Hampshire Alum Keliy Anderson-Staley 96F Named 2022 Guggenheim Fellow
Chosen on the basis of both prior achievement and exceptional promise, Keliy Anderson-Staley is among the 180 exemplary fellows selected in this year’s Guggenheim class from nearly 2,500 applicants, and one of just 13 to be awarded the fellowship in the field of photography.
Keliy Anderson-Staley, associate professor of photography and digital media at the University of Houston, is an accomplished photographer whose work explores the art of portraiture through a range of historic photographic processes and incorporates an array of found and archival materials. We had the opportunity to talk virtually with Keliy and learn more about the fellowship, her time at Hampshire, and the projects she’s currently working on.
What did you study at Hampshire? What was your Div III?
I studied photography. I spent a lot of time in the darkroom in the Film and Photo Building (well before the Liebling renovation), but because I was doing a lot of collage and other kinds of object-based work, I also had a studio in the Art Barn. My Div III, titled "Corrupted Palimpsests a photographic and sculptural installation," was chaired by the late Robert Seydel, who still continues to influence the way I think about the medium. Hampshire leads to strong relationships—and I am very grateful to so many of my Hampshire professors, such as Robin Coste Lewis 86S, Jacqueline Hayden, Kane Stewart, and especially to Sandra Matthews, who continues to be a mentor to me.
What are you working on now? Did your experience at Hampshire influence your current work?
A direct line can be traced from what I am doing now back to my work at Hampshire—I am still working with a range of historic photographic processes, incorporating unconventional surfaces into my photo work, still interested in displaying photographs in three-dimensional ways and within layers of information, and working with found and archive materials. Hampshire instilled in me a strong work ethic, a drive towards experimentation, and a curiosity about the limits of my medium and about non-linear storytelling. I think it is also because of Hampshire that I consider whatever I am working on at a given time as part of a large-scale project. At this point, I am maybe working on my Div VIII.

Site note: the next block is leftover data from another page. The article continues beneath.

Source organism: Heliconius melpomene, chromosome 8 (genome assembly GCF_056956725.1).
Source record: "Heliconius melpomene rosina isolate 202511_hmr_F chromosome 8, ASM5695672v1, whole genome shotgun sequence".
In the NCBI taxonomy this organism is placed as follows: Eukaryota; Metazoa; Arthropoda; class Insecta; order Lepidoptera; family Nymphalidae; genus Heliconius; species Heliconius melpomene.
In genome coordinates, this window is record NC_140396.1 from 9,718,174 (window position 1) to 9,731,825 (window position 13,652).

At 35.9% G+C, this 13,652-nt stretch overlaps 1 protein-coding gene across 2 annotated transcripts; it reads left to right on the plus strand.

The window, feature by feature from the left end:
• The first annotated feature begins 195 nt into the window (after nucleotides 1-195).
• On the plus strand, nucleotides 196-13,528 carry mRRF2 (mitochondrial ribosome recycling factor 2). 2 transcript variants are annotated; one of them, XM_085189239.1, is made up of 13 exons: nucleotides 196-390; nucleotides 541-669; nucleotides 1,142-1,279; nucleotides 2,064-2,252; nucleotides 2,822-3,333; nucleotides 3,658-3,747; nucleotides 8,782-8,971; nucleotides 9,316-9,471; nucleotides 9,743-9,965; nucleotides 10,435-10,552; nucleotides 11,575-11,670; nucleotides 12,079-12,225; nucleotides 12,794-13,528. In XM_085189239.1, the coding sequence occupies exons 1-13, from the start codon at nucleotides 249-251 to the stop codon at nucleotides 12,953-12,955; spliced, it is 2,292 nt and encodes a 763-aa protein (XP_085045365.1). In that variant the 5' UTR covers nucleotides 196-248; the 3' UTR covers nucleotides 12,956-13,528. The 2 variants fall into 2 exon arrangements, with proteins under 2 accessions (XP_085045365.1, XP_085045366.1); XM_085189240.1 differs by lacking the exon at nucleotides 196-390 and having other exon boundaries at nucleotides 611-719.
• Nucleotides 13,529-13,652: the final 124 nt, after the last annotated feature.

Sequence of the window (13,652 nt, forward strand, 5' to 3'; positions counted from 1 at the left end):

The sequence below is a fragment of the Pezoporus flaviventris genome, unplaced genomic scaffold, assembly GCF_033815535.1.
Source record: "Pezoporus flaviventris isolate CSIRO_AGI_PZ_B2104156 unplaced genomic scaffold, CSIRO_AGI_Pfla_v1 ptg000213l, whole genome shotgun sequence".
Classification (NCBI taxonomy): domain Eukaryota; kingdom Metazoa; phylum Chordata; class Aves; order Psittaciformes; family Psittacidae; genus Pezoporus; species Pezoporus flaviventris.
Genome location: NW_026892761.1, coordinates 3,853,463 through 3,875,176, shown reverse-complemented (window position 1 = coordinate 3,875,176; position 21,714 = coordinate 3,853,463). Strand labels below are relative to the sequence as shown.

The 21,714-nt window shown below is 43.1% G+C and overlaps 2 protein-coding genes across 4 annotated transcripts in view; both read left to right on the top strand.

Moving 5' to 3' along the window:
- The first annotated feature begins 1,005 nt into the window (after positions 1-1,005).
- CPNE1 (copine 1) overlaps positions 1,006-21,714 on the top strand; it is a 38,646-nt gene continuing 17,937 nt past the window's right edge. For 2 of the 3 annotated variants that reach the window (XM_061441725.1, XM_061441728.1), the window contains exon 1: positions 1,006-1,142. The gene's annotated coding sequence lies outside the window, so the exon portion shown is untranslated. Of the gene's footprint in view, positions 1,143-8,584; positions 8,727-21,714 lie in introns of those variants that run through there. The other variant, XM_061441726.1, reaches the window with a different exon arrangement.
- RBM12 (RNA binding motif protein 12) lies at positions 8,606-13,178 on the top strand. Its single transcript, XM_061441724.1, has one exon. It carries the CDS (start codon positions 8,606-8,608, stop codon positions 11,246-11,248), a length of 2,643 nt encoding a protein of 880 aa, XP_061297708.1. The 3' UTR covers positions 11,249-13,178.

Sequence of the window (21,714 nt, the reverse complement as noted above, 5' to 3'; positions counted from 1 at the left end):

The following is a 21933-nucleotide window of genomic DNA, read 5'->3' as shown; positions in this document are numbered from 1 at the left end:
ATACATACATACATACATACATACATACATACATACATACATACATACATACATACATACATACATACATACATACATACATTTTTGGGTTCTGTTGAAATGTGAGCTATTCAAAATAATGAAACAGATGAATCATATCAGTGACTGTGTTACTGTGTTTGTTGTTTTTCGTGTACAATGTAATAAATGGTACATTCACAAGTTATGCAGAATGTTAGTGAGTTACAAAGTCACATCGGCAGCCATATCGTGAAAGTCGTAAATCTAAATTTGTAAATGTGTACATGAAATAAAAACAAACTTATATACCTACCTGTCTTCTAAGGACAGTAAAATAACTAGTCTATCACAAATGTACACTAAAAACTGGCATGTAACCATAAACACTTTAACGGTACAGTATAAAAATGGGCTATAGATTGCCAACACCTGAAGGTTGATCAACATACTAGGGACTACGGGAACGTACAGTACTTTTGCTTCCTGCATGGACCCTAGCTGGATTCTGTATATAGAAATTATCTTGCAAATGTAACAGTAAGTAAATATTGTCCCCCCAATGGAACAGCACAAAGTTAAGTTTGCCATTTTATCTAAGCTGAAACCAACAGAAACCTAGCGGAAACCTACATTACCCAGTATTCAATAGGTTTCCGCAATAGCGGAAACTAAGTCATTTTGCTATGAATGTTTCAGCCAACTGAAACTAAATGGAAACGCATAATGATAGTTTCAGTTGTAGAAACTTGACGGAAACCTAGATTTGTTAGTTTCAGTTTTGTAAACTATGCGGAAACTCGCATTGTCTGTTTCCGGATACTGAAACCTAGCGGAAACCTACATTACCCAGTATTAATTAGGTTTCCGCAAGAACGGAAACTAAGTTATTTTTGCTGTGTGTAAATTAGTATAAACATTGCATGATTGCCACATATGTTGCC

"Hampshire instilled in me a strong work ethic, a drive towards experimentation and curiosity about the limits of my medium and about non linear storytelling. I think it is also because of Hampshire that I consider whatever I am working on at a given time as part of a large-scale project. At this point, I am maybe working on my Div VIII." Keliy Anderson-Staley 96F
Can you tell us more about the work that the fellowship will support?
I am really excited for the time that the Guggenheim will give me to devote to my project Raw Materials in Peace and War. I am making artist's books and paper collages that reinterpret and alter original documents from my family archive, including my grandfather's writings on global politics, my father's letters with him debating his decision to resist the Vietnam draft, and other notebooks that reveal the complicated relationships between private family experience and world events. I am ultimately interested in the challenges attending any biographical and autobiographical project based on images and textual evidence, and I am playing at the edges of what it is possible to say definitively.
Keliy Anderson-Staley’s work has been exhibited at the Akron Art Museum, The Bronx Museum of the Arts, the UCR/California Museum of Photography, Smithsonian National Portrait Gallery, the Ogden Museum of Southern Art, and more. Her work has been written about and reviewed in The New York Times, The New Yorker, The Boston Globe, Photo District News, Photograph, Art New England, ARTnews, and others.